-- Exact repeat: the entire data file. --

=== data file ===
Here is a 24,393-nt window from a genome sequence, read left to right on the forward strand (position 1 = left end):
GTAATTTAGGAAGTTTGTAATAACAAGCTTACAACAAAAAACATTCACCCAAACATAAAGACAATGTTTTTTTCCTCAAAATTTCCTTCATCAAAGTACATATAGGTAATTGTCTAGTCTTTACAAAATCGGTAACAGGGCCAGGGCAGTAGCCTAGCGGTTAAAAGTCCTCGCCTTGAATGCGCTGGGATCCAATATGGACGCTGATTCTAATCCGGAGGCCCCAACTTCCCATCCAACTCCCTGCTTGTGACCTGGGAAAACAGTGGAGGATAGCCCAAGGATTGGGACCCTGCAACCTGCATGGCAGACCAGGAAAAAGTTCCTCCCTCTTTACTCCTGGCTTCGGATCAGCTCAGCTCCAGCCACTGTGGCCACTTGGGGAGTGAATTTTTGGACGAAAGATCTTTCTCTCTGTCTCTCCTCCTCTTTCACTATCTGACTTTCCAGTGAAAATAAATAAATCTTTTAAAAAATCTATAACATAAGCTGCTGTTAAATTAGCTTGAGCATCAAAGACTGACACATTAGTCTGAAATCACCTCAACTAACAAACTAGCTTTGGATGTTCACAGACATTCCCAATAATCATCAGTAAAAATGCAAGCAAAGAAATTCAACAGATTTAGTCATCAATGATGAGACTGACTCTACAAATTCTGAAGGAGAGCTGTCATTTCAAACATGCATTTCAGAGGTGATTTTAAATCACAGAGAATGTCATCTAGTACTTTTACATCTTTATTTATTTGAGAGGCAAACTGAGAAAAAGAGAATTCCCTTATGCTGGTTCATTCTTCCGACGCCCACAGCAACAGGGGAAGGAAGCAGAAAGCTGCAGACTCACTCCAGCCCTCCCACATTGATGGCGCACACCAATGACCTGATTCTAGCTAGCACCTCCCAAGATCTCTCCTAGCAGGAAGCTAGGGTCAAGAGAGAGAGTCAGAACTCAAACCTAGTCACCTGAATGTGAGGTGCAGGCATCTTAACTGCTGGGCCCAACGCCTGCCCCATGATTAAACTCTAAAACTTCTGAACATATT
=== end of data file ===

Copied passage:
Here is a 24,393-nt window from a genome sequence, read left to right on the forward strand (position 1 = left end):
GTAATTTAGGAAGTTTGTAATAACAAGCTTACAACAAAAAACATTCACCCAAACATAAAGACAATGTTTTTTTCCTCAAAATTTCCTTCATCAAAGTACATATAGGTAATTGTCTAGTCTTTACAAAATCGGTAACAGGGCCAGGGCAGTAGCCTAGCGGTTAAAAGTCCTCGCCTTGAATGCGCTGGGATCCAATATGGACGCTGATTCTAATCCGGAGGCCCCAACTTCCCATCCAACTCCCTGCTTGTGACCTGGGAAAACAGTGGAGGATAGCCCAAGGATTGGGACCCTGCAACCTGCATGGCAGACCAGGAAAAAGTTCCTCCCTCTTTACTCCTGGCTTCGGATCAGCTCAGCTCCAGCCACTGTGGCCACTTGGGGAGTGAATTTTTGGACGAAAGATCTTTCTCTCTGTCTCTCCTCCTCTTTCACTATCTGACTTTCCAGTGAAAATAAATAAATCTTTTAAAAAATCTATAACATAAGCTGCTGTTAAATTAGCTTGAGCATCAAAGACTGACACATTAGTCTGAAATCACCTCAACTAACAAACTAGCTTTGGATGTTCACAGACATTCCCAATAATCATCAGTAAAAATGCAAGCAAAGAAATTCAACAGATTTAGTCATCAATGATGAGACTGACTCTACAAATTCTGAAGGAGAGCTGTCATTTCAAACATGCATTTCAGAGGTGATTTTAAATCACAGAGAATGTCATCTAGTACTTTTACATCTTTATTTATTTGAGAGGCAAACTGAGAAAAAGAGAATTCCCTTATGCTGGTTCATTCTTCCGACGCCCACAGCAACAGGGGAAGGAAGCAGAAAGCTGCAGACTCACTCCAGCCCTCCCACATTGATGGCGCACACCAATGACCTGATTCTAGCTAGCACCTCCCAAGATCTCTCCTAGCAGGAAGCTAGGGTCAAGAGAGAGAGTCAGAACTCAAACCTAGTCACCTGAATGTGAGGTGCAGGCATCTTAACTGCTGGGCCCAACGCCTGCCCCATGATTAAACTCTAAAACTTCTGAACATATT